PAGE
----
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1.  Rethinking human visual attention: Spatial cueing effects and optimality of decisions by honeybees, monkeys and humans 
Vision research  2013;85:5-19.
Visual attention is commonly studied by using visuo-spatial cues indicating probable locations of a target and assessing the effect of the validity of the cue on perceptual performance and its neural correlates. Here, we adapt a cueing task to measure spatial cueing effects on the decisions of honeybees and compare their behavior to that of humans and monkeys in a similarly structured two-alternative forced-choice perceptual task. Unlike the typical cueing paradigm in which the stimulus strength remains unchanged within a block of trials, for the monkey and human studies we randomized the contrast of the signal to simulate more real world conditions in which the organism is uncertain about the strength of the signal. A Bayesian ideal observer that weights sensory evidence from cued and uncued locations based on the cue validity to maximize overall performance is used as a benchmark of comparison against the three animals and other suboptimal models: probability matching, ignore the cue, always follow the cue, and an additive bias/single decision threshold model. We find that the cueing effect is pervasive across all three species but is smaller in size than that shown by the Bayesian ideal observer. Humans show a larger cueing effect than monkeys and bees show the smallest effect. The cueing effect and overall performance of the honeybees allows rejection of the models in which the bees are ignoring the cue, following the cue and disregarding stimuli to be discriminated, or adopting a probability matching strategy. Stimulus strength uncertainty also reduces the theoretically predicted variation in cueing effect with stimulus strength of an optimal Bayesian observer and diminishes the size of the cueing effect when stimulus strength is low. A more biologically plausible model that includes an additive bias to the sensory response from the cued location, although not mathematically equivalent to the optimal observer for the case stimulus strength uncertainty, can approximate the benefits of the more computationally complex optimal Bayesian model. We discuss the implications of our findings on the field’s common conceptualization of covert visual attention in the cueing task and what aspects, if any, might be unique to humans.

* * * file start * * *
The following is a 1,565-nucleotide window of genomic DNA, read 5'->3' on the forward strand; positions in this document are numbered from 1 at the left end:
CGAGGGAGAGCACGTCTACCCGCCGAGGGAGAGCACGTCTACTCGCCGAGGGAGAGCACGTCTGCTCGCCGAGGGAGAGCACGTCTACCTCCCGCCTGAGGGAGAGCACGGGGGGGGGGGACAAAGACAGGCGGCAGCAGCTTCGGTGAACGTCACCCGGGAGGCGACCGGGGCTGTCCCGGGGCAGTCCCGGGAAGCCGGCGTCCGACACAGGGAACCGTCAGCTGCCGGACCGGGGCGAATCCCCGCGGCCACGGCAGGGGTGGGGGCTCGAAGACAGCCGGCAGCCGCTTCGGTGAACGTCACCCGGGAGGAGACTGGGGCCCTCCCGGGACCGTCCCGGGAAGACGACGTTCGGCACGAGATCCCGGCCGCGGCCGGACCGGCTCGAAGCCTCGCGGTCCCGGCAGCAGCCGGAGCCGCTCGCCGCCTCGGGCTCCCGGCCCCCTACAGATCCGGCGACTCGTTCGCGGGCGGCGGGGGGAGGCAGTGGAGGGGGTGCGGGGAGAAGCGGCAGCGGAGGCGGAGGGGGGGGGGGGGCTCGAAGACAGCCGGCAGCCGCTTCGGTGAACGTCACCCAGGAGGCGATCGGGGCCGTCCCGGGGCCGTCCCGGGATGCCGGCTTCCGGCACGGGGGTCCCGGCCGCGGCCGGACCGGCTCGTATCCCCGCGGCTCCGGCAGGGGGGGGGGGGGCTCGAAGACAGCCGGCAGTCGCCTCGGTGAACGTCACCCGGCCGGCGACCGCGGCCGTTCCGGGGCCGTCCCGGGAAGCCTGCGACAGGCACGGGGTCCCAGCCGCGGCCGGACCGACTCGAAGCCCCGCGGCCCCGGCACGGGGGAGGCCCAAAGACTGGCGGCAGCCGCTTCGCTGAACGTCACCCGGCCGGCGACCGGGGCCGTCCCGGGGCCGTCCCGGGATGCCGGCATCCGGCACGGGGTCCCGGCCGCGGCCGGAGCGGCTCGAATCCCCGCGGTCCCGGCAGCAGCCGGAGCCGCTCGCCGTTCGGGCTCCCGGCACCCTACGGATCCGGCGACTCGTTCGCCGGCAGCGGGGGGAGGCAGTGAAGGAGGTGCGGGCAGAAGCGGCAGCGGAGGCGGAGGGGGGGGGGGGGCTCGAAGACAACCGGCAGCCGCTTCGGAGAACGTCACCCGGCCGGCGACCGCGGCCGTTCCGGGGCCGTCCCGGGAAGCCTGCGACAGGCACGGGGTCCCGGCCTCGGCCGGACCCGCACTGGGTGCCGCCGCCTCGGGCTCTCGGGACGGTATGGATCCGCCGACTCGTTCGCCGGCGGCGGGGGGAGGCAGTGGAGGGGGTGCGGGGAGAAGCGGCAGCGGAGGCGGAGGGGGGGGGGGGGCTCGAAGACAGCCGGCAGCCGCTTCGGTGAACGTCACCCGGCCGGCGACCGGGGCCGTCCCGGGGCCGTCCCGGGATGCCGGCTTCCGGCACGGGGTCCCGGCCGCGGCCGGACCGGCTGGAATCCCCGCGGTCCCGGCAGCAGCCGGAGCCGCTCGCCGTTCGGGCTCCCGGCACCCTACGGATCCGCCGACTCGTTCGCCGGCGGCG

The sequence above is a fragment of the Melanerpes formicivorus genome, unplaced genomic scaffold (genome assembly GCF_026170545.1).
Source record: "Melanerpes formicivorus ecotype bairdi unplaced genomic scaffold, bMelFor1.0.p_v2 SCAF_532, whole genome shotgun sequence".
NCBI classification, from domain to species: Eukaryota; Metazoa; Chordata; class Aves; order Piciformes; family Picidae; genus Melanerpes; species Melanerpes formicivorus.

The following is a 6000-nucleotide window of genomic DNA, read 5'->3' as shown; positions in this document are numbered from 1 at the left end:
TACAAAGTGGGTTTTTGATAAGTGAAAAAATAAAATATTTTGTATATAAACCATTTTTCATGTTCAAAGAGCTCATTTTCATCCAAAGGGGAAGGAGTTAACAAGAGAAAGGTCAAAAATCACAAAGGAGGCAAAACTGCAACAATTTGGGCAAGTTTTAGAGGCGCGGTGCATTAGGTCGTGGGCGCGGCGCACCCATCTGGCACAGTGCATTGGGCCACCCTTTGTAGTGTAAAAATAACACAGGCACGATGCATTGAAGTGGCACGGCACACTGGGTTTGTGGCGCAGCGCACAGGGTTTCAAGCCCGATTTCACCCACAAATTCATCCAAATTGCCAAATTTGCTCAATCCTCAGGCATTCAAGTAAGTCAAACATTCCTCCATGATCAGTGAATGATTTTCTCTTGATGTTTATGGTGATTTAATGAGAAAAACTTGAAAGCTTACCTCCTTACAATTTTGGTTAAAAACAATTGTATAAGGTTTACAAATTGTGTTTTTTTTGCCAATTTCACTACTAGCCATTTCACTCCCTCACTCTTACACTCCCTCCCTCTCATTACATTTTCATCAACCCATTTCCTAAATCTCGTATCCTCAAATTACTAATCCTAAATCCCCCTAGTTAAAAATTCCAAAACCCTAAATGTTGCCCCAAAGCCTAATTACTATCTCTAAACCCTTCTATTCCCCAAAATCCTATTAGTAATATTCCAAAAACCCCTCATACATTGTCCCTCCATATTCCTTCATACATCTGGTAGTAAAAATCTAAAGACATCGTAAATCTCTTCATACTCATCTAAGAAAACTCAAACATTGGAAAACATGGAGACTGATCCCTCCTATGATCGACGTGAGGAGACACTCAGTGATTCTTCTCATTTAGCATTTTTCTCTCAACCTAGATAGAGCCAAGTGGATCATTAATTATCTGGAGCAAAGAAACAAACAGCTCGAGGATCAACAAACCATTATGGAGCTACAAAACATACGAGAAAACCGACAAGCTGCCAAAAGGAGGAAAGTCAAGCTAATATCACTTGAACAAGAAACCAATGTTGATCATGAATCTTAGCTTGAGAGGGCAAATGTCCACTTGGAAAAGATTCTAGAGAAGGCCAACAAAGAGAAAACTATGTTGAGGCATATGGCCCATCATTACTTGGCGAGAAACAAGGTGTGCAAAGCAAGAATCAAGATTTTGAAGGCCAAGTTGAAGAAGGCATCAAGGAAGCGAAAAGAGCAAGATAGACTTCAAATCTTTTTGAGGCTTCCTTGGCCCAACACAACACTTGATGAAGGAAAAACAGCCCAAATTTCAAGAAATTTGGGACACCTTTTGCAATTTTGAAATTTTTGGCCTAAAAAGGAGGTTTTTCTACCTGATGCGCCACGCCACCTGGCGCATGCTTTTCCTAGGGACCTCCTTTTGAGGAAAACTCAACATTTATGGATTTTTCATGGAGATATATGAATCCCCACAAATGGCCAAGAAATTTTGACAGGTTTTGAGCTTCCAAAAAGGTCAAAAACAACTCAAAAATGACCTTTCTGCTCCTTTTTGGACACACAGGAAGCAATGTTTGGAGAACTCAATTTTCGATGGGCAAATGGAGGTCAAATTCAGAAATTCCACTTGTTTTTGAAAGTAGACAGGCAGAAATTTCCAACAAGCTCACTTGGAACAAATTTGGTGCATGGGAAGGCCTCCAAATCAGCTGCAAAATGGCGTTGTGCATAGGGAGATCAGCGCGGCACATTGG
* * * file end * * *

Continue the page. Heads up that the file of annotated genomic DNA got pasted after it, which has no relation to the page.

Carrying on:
doi:10.1016/j.visres.2012.12.011
PMCID: PMC3968950  PMID: 23298793
2.  IL-2 coordinates IL-2–producing and regulatory T cell interplay 
The Journal of Experimental Medicine  2013;210(12):2707-2720.
Regulation of IL-2–producing CD4+ T cell numbers is controlled by a quorum-sensing feedback loop as regulatory T cells sense the IL-2 produced.
Many species of bacteria use quorum sensing to sense the amount of secreted metabolites and to adapt their growth according to their population density. We asked whether similar mechanisms would operate in lymphocyte homeostasis. We investigated the regulation of the size of interleukin-2 (IL-2)–producing CD4+ T cell (IL-2p) pool using different IL-2 reporter mice. We found that in the absence of either IL-2 or regulatory CD4+ T (T reg) cells, the number of IL-2p cells increases. Administration of IL-2 decreases the number of cells of the IL-2p cell subset and, pertinently, abrogates their ability to produce IL-2 upon in vivo cognate stimulation, while increasing T reg cell numbers. We propose that control of the IL-2p cell numbers occurs via a quorum sensing–like feedback loop where the produced IL-2 is sensed by both the activated CD4+ T cell pool and by T reg cells, which reciprocally regulate cells of the IL-2p cell subset. In conclusion, IL-2 acts as a self-regulatory circuit integrating the homeostasis of activated and T reg cells as CD4+ T cells restrain their growth by monitoring IL-2 levels, thereby preventing uncontrolled responses and autoimmunity.
doi:10.1084/jem.20122759
PMCID: PMC3832933  PMID: 24249704
3.  Sex-determining chromosomes and sexual dimorphism: insights from genetic mapping of sex expression in a natural hybrid Fragaria × ananassa subsp. cuneifolia 
Heredity  2012;110(5):430-438.